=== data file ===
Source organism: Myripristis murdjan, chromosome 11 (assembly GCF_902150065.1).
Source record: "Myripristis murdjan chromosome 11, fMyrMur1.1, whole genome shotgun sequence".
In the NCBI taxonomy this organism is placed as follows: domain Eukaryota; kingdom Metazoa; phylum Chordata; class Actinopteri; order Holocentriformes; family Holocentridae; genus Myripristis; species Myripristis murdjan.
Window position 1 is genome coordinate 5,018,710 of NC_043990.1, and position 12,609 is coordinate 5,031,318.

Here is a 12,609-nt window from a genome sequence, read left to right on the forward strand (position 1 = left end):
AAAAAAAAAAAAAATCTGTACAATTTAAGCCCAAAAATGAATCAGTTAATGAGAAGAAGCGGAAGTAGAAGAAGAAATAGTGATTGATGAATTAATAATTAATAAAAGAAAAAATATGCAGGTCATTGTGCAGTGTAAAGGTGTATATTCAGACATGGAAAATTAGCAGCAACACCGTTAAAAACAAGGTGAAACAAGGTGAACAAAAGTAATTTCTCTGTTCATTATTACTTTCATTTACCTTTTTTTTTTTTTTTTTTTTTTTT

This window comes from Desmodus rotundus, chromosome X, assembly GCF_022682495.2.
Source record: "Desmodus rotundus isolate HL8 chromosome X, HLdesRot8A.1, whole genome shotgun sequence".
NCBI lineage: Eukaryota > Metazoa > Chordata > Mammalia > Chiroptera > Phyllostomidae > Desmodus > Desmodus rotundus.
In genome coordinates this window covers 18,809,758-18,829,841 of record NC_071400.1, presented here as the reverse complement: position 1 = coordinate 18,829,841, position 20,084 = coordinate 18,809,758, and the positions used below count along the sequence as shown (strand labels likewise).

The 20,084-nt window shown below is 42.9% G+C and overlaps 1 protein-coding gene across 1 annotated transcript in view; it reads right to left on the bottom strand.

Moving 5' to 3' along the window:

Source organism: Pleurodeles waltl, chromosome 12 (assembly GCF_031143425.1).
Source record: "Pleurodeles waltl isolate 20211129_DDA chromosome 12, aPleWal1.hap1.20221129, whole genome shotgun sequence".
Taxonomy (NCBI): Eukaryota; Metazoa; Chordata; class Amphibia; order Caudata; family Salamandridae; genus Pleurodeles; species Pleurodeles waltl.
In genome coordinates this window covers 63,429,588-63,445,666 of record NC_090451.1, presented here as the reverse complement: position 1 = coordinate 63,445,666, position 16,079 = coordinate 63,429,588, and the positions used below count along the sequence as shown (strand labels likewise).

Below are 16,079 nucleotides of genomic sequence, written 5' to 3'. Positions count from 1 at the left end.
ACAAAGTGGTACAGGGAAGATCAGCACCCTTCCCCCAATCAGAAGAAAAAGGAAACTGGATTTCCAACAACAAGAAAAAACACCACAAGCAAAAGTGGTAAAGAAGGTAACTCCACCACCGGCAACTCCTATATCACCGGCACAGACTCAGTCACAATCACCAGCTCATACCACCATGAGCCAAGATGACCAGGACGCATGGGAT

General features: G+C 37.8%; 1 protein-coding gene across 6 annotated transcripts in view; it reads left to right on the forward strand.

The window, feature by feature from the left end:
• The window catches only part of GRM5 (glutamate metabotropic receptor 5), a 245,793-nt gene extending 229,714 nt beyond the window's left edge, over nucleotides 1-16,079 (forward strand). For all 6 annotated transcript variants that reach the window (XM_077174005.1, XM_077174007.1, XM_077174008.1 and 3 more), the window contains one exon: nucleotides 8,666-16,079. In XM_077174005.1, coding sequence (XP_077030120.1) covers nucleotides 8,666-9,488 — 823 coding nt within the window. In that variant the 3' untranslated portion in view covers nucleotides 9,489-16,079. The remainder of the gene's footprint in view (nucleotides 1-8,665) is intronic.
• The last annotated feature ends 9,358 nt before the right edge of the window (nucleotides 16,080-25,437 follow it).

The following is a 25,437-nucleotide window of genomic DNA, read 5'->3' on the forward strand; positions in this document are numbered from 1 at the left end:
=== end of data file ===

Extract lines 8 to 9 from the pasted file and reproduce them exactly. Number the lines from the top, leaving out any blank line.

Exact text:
Source record: "Desmodus rotundus isolate HL8 chromosome X, HLdesRot8A.1, whole genome shotgun sequence".
NCBI lineage: Eukaryota > Metazoa > Chordata > Mammalia > Chiroptera > Phyllostomidae > Desmodus > Desmodus rotundus.